Islands Trust has won its appeal case against Gulf Island homeowners who built a seawall to try to prevent erosion on their property.
A B.C. Appeal Court decision Jan. 22 overturned a B.C. Supreme Court decision from 2018 and found that a concrete seawall built more than a decade ago on a property on Mudge Island contravenes a land-use bylaw and must be removed.
The Appeal Court found that the supreme court judge “erred in his approach to the riparian right to protect one’s property from erosion caused by the inroads of the sea … conferring on the riparian right a privileged status, not shared by other types of property rights.”
Peter Luckham, Islands Trust council chairman, said in a press release that the trust is very pleased to have won the case as part of its efforts to protect island shoreline.
“The ability of local governments to prohibit seawalls and other shoreline armouring is critical to achieving environmental protection objectives, as well as to ensuring the beauty and scenic values of shoreline areas,” noted the press release.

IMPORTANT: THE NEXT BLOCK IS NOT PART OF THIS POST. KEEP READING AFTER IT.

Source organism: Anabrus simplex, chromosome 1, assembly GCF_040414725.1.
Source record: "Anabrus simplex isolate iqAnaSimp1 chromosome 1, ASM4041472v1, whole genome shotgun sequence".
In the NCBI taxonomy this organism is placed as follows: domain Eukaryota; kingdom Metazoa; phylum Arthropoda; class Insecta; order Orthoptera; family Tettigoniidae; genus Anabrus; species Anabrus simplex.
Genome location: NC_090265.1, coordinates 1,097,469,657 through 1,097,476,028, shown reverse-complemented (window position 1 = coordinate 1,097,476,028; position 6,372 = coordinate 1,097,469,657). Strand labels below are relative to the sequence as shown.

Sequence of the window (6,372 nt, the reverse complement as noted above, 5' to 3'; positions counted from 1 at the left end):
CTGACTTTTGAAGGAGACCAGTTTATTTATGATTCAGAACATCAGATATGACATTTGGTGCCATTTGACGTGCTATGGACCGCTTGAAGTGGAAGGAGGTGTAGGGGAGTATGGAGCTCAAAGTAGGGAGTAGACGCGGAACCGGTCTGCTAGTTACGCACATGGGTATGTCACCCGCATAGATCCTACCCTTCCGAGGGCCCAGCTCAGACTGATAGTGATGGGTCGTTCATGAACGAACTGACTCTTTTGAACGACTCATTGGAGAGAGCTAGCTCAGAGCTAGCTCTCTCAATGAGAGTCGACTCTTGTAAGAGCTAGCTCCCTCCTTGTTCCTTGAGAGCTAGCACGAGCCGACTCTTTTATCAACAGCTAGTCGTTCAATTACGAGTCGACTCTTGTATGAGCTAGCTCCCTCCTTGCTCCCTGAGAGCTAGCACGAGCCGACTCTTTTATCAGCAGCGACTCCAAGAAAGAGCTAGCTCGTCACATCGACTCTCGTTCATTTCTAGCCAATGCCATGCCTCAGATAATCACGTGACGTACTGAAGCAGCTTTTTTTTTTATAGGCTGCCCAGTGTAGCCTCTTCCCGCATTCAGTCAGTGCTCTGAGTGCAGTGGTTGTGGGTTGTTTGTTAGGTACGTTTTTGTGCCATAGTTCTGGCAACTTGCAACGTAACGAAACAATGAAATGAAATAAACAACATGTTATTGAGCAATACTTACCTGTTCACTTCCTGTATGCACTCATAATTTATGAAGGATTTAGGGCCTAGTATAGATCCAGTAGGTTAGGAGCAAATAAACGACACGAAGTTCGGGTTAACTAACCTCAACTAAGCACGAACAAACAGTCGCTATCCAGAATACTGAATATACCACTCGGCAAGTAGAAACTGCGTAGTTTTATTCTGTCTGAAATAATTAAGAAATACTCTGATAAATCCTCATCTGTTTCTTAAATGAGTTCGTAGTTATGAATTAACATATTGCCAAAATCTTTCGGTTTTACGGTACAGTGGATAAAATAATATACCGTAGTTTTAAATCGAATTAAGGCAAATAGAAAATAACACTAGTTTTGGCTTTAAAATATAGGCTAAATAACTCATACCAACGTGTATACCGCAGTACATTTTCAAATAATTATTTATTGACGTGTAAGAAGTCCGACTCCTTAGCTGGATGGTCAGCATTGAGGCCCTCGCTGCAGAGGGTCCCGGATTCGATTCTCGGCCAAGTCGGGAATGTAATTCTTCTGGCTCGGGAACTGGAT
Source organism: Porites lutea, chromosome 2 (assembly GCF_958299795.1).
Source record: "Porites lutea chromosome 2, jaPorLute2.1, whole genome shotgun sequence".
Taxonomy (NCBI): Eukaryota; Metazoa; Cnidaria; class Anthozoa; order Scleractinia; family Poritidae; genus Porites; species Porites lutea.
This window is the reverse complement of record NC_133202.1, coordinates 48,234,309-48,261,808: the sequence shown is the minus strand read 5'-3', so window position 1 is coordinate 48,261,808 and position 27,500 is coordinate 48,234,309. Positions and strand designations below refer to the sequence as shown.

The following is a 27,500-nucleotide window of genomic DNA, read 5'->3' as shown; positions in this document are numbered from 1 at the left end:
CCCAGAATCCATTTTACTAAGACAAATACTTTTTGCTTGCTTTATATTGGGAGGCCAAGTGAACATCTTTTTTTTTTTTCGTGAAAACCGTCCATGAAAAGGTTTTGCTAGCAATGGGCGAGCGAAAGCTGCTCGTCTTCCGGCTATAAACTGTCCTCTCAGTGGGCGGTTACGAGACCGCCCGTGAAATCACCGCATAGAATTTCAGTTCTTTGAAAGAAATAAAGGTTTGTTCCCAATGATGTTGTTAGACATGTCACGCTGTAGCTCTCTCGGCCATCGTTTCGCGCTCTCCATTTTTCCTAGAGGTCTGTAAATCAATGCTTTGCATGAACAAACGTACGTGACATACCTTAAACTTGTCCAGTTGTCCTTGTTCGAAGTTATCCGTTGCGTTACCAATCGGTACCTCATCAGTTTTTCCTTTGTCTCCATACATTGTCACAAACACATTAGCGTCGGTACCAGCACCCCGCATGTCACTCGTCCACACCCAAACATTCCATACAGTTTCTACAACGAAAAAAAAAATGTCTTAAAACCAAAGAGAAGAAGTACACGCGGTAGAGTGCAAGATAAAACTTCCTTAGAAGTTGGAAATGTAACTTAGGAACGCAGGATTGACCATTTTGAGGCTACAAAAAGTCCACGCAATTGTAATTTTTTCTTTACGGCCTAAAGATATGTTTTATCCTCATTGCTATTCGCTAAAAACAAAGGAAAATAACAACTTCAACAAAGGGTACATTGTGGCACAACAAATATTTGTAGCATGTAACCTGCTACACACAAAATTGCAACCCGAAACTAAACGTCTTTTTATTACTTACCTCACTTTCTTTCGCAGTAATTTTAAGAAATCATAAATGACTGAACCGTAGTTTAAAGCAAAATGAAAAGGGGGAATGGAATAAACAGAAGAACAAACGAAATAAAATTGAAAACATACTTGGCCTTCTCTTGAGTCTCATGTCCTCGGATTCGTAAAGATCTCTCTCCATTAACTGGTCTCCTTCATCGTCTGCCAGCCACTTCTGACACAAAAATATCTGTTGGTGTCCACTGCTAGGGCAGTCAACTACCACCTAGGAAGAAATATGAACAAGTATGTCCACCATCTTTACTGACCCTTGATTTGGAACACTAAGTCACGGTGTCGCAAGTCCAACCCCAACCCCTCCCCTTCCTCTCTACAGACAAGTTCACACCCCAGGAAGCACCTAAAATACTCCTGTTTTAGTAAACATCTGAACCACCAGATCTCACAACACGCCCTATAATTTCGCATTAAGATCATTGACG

The Appeal Court judgment also included a cross-appeal, in which the property owners argued that a non-compliant deck had actually been modified into a permitted walkway, but the court determined that that structure is “objectively a deck.”
The court said Islands Trust should bear its own costs of the appeal since it “did in certain respects re-cast [its] argument,” but not its costs related to the cross-appeal.